Dark clouds pour cold water on rainmakers
A senior partner at Clayton Utz has told a legal conference that a depressed legal market has meant the behaviour of “siloed rainmakers” has come under scrutiny.
Clayton Utz partner Greg Williams (pictured top right) was part of a panel discussion at the Janders Dean Conference last week (19-20 September) that looked at the issue of Legal Services Delivery Evolution – The Partnership View.
When asked by Lawyers Weekly if heightened competition, a tight transaction market and a longer path to partnership had reduced the levels of collaboration and collegiality within firms, he said the opposite was true.
“Yes, a big profit driver is important to lawyers, but I think it is overstated, particularly in difficult times,” he said, adding that technological tools have helped to track the profitability of individuals and practice areas. “Funnily enough, those tools tend to show you the siloed rainmaker, while they might have great years … over time, collaboration, teamwork and leverage … those are the drivers of long-term profitability.”
The other member of the panel discussion was 13-year Norton Rose Fulbright partner, Nick Abrahams, who leads the firm’s Asia Pacific Communications, Media and Technology Group.
Abrahams, like Squire Patton Boggs managing partner John Poulsen, believes that the hip-pocket is the best place to target policies to eliminate selfish, silo-type behaviour.
“You need to reward collegiate behaviour,” said Abrahams (pictured bottom left), who said that a by-product of a recent overhaul of the global firm’s remuneration structure had seen the increasing importance of practical demonstrations of collegiate behaviour in performance reviews.
Short-term partner profit vs long-term firm gain
Abrahams has previously written an Opinion piece in Lawyers Weekly where he stated that the structure of law firms has stymied innovation.
Abrahams, who quipped that “if there is one thing I have done in my career that has earned me disrespect and aggression from my colleagues, it has been writing that article”, said that the issue with the partnership model is that you strip out the profits every year to distribute amongst the partnership, with the associated problem that it encourages short-term thinking.
“You might find a group of partners on the road to retirement in five years who generally are sitting quite high and are not so excited [about] paving a road for the future for others, but wouldn’t mind stripping out as much as they can before they are off,” he said, adding to much laughter from the crowd at Sydney’s L’Aqua restaurant that “this wouldn’t happen at Norton Rose Fulbright”.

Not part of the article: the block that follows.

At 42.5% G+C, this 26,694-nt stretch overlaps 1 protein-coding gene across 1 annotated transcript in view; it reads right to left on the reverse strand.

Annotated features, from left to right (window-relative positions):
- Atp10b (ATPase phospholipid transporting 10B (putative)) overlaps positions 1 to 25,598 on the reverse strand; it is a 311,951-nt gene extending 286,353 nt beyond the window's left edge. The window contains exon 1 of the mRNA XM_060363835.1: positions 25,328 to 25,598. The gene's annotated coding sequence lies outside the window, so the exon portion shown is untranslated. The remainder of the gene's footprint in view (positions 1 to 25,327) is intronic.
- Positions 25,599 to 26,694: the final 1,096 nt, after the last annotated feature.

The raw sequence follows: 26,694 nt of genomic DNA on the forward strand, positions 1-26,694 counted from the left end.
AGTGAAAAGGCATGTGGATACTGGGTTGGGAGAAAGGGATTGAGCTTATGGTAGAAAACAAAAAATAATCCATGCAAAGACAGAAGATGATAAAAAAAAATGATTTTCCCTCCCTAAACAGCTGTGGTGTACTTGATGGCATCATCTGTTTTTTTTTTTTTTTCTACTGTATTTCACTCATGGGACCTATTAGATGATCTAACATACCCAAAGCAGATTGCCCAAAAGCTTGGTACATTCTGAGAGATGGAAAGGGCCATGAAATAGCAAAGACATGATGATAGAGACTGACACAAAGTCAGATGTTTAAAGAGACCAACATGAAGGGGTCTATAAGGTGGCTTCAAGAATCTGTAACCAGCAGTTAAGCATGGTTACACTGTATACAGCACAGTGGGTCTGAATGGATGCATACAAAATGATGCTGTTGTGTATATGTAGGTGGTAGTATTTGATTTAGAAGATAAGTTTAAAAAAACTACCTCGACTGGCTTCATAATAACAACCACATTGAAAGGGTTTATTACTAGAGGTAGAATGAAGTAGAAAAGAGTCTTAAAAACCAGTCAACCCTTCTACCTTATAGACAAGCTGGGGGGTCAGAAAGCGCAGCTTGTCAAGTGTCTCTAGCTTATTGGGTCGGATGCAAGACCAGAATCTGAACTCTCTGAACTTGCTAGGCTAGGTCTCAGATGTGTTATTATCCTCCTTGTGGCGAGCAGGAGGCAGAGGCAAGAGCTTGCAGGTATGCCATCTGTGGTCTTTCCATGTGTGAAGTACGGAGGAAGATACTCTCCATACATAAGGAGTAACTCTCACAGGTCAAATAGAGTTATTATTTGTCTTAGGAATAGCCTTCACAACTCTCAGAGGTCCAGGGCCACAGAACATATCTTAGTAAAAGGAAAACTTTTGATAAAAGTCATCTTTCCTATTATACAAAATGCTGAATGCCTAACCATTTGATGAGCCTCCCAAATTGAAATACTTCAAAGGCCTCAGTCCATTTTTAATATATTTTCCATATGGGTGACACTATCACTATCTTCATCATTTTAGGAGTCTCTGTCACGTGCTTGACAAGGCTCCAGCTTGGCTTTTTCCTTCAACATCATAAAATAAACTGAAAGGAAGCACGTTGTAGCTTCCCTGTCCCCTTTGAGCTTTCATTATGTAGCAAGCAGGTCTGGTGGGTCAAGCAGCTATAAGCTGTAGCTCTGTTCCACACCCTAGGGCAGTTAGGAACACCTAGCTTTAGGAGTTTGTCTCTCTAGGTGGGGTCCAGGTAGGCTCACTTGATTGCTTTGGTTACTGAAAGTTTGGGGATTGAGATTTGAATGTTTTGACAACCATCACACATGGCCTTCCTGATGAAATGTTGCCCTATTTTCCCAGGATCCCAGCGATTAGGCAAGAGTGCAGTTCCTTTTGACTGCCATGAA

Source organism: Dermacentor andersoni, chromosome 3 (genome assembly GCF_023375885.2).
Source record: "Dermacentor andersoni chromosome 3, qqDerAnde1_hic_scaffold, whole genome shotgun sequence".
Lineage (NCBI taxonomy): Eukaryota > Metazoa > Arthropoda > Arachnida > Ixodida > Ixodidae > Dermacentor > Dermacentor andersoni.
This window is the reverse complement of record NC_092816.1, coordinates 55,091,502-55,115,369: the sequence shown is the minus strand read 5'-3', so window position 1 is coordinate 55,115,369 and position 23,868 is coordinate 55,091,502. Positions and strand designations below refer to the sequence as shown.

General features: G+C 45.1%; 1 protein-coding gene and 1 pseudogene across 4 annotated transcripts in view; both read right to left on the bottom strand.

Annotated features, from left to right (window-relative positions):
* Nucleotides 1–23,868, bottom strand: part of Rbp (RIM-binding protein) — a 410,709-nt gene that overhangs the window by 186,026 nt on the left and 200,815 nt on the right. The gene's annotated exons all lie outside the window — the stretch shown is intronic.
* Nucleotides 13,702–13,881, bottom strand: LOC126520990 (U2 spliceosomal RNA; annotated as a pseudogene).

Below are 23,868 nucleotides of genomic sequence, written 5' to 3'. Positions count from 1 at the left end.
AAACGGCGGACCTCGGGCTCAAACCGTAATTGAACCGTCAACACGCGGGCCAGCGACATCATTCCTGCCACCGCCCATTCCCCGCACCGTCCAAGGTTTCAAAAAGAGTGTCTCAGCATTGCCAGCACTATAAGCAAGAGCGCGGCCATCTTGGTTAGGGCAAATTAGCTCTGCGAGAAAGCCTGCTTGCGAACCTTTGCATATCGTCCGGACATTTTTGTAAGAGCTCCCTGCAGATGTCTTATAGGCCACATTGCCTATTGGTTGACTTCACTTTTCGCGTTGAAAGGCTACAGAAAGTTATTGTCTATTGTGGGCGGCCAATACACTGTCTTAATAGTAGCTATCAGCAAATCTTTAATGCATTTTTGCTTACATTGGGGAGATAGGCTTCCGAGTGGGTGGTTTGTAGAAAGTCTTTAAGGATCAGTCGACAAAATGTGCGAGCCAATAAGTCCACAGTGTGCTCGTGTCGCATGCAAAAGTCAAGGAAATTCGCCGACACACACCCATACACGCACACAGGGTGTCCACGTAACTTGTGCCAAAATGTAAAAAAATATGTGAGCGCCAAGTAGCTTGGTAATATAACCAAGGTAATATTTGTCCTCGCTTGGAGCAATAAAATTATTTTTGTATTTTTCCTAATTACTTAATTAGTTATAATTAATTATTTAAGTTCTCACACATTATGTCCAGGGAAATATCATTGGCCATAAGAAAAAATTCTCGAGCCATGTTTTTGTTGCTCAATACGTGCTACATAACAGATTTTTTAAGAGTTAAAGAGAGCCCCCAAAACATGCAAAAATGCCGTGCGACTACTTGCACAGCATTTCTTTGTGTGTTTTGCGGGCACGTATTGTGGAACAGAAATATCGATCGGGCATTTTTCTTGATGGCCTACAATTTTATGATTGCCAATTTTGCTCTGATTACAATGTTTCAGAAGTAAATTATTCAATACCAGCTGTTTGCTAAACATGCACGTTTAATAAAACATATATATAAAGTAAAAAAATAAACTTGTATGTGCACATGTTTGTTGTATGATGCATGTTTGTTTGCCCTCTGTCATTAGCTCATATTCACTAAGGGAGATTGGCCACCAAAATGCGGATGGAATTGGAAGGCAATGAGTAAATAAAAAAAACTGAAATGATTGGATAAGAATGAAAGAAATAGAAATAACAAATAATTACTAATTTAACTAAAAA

“That is a difficult thing to manage, and you are not going to change that overnight.”
Abrahams highlighted technology as one particular area where such short-term thinking might discourage long-term investment.
“The underlying theme should not be how we reduce that spend [on technology] from six per cent to four per cent.
“That is not how an organisation will succeed in the future.”
Strength in numbers
In addition to looking at technical innovation and the internal machinations of law firms, Williams and Abrahams also discussed the increasing sophistication of in-house lawyers and consumers of legal services.
“Clients are are much more targeted in the way they use you, and are also much less prone to take it as a given that lawyers have valid and right opinions,” said Williams, who disagreed with Lawyers Weekly when it was suggested to him that clients’ perception of value means they will bristle when they see a large number of junior lawyers accompany a partner to a meeting.
“I think there is still a realisation that for large-scale litigation you need those resources to do the job,” said Williams. “It is however the case that clients have a much greater interest in who those people are … they are actually interested in questions like: how is the work divided [and] is the leverage appropriate for the type of matter we have got?
“They will ask those questions and ask for the data to put in those systems as well.”
Abrahams said that in addition to cost pressures, the risk appetite of clients is constantly changing, with secondment arrangements regularly brought up in client-firm discussions on how to achieve the desired result.
“They might ask to have a senior associate embedded into their team for three weeks,” said Abrahams, who also added that “virtual secondments” are also a possibility with clients. “It is not just flexibility about pricing… [but] how do we make your team work with their team to achieve the outcomes.”
NB: The panel discussion was moderated by Lawyers Weekly editor Justin Whealing.